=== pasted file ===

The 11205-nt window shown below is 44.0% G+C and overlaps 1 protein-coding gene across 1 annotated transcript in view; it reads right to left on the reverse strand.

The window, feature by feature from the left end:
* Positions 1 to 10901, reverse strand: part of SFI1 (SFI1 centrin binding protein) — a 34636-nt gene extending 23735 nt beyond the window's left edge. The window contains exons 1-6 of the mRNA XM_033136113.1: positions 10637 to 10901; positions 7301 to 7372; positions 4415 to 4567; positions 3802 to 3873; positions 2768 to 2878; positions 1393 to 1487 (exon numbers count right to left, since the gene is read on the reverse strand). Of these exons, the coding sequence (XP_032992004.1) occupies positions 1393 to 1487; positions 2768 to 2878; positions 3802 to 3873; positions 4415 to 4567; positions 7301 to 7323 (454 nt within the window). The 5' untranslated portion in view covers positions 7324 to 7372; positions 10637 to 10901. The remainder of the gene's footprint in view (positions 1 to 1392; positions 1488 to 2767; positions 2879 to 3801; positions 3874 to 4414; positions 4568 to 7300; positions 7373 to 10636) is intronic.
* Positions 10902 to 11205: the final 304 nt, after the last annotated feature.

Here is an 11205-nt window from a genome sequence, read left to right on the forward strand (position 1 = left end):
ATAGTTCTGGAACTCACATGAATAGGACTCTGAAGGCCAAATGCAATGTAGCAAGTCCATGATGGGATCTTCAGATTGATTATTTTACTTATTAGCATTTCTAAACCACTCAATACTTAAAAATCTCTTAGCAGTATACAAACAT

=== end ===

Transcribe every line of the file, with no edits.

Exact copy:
The 11205-nt window shown below is 44.0% G+C and overlaps 1 protein-coding gene across 1 annotated transcript in view; it reads right to left on the reverse strand.

The window, feature by feature from the left end:
* Positions 1 to 10901, reverse strand: part of SFI1 (SFI1 centrin binding protein) — a 34636-nt gene extending 23735 nt beyond the window's left edge. The window contains exons 1-6 of the mRNA XM_033136113.1: positions 10637 to 10901; positions 7301 to 7372; positions 4415 to 4567; positions 3802 to 3873; positions 2768 to 2878; positions 1393 to 1487 (exon numbers count right to left, since the gene is read on the reverse strand). Of these exons, the coding sequence (XP_032992004.1) occupies positions 1393 to 1487; positions 2768 to 2878; positions 3802 to 3873; positions 4415 to 4567; positions 7301 to 7323 (454 nt within the window). The 5' untranslated portion in view covers positions 7324 to 7372; positions 10637 to 10901. The remainder of the gene's footprint in view (positions 1 to 1392; positions 1488 to 2767; positions 2879 to 3801; positions 3874 to 4414; positions 4568 to 7300; positions 7373 to 10636) is intronic.
* Positions 10902 to 11205: the final 304 nt, after the last annotated feature.

Here is an 11205-nt window from a genome sequence, read left to right on the forward strand (position 1 = left end):
ATAGTTCTGGAACTCACATGAATAGGACTCTGAAGGCCAAATGCAATGTAGCAAGTCCATGATGGGATCTTCAGATTGATTATTTTACTTATTAGCATTTCTAAACCACTCAATACTTAAAAATCTCTTAGCAGTATACAAACAT